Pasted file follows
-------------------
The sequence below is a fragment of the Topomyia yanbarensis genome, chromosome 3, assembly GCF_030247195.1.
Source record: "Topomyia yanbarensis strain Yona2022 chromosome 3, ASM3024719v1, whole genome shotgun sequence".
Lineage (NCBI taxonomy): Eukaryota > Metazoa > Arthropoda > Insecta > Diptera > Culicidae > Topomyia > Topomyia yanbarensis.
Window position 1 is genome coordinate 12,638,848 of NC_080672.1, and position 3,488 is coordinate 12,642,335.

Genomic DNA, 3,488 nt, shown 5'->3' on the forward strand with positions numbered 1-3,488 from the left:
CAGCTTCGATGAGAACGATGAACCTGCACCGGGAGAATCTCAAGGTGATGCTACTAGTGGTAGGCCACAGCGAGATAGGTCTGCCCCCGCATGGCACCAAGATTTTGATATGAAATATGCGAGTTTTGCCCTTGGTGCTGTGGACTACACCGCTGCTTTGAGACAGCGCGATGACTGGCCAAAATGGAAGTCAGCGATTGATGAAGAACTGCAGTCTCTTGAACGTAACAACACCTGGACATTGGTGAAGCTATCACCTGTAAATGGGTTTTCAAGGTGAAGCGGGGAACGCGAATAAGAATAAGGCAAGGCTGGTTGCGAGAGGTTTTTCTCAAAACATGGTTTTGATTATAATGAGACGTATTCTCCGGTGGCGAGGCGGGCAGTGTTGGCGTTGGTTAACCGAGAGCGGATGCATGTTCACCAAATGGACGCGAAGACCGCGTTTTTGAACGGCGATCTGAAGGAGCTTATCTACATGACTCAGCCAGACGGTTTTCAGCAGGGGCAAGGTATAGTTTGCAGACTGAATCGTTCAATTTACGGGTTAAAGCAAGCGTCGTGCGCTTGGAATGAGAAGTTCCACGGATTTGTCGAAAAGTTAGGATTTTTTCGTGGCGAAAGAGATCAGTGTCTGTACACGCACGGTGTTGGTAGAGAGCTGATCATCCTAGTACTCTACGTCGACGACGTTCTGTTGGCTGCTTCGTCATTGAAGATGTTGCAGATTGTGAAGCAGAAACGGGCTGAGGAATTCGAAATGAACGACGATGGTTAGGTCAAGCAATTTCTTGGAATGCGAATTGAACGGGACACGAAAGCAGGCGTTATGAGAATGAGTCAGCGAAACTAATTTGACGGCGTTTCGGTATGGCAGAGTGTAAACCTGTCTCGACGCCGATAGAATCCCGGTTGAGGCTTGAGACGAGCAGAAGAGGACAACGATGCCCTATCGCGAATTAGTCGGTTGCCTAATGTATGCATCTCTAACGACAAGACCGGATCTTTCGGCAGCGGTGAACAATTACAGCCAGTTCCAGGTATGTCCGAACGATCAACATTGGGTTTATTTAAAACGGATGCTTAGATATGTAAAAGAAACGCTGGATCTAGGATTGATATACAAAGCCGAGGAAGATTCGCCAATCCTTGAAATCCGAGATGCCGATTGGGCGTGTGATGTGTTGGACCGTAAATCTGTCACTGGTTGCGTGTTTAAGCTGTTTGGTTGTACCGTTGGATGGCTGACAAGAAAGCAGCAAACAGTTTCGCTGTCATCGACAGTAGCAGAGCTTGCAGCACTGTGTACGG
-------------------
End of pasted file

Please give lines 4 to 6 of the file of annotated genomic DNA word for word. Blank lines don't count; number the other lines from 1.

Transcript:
Window position 1 is genome coordinate 12,638,848 of NC_080672.1, and position 3,488 is coordinate 12,642,335.

Genomic DNA, 3,488 nt, shown 5'->3' on the forward strand with positions numbered 1-3,488 from the left:
CAGCTTCGATGAGAACGATGAACCTGCACCGGGAGAATCTCAAGGTGATGCTACTAGTGGTAGGCCACAGCGAGATAGGTCTGCCCCCGCATGGCACCAAGATTTTGATATGAAATATGCGAGTTTTGCCCTTGGTGCTGTGGACTACACCGCTGCTTTGAGACAGCGCGATGACTGGCCAAAATGGAAGTCAGCGATTGATGAAGAACTGCAGTCTCTTGAACGTAACAACACCTGGACATTGGTGAAGCTATCACCTGTAAATGGGTTTTCAAGGTGAAGCGGGGAACGCGAATAAGAATAAGGCAAGGCTGGTTGCGAGAGGTTTTTCTCAAAACATGGTTTTGATTATAATGAGACGTATTCTCCGGTGGCGAGGCGGGCAGTGTTGGCGTTGGTTAACCGAGAGCGGATGCATGTTCACCAAATGGACGCGAAGACCGCGTTTTTGAACGGCGATCTGAAGGAGCTTATCTACATGACTCAGCCAGACGGTTTTCAGCAGGGGCAAGGTATAGTTTGCAGACTGAATCGTTCAATTTACGGGTTAAAGCAAGCGTCGTGCGCTTGGAATGAGAAGTTCCACGGATTTGTCGAAAAGTTAGGATTTTTTCGTGGCGAAAGAGATCAGTGTCTGTACACGCACGGTGTTGGTAGAGAGCTGATCATCCTAGTACTCTACGTCGACGACGTTCTGTTGGCTGCTTCGTCATTGAAGATGTTGCAGATTGTGAAGCAGAAACGGGCTGAGGAATTCGAAATGAACGACGATGGTTAGGTCAAGCAATTTCTTGGAATGCGAATTGAACGGGACACGAAAGCAGGCGTTATGAGAATGAGTCAGCGAAACTAATTTGACGGCGTTTCGGTATGGCAGAGTGTAAACCTGTCTCGACGCCGATAGAATCCCGGTTGAGGCTTGAGACGAGCAGAAGAGGACAACGATGCCCTATCGCGAATTAGTCGGTTGCCTAATGTATGCATCTCTAACGACAAGACCGGATCTTTCGGCAGCGGTGAACAATTACAGCCAGTTCCAGGTATGTCCGAACGATCAACATTGGGTTTATTTAAAACGGATGCTTAGATATGTAAAAGAAACGCTGGATCTAGGATTGATATACAAAGCCGAGGAAGATTCGCCAATCCTTGAAATCCGAGATGCCGATTGGGCGTGTGATGTGTTGGACCGTAAATCTGTCACTGGTTGCGTGTTTAAGCTGTTTGGTTGTACCGTTGGATGGCTGACAAGAAAGCAGCAAACAGTTTCGCTGTCATCGACAGTAGCAGAGCTTGCAGCACTGTGTACGG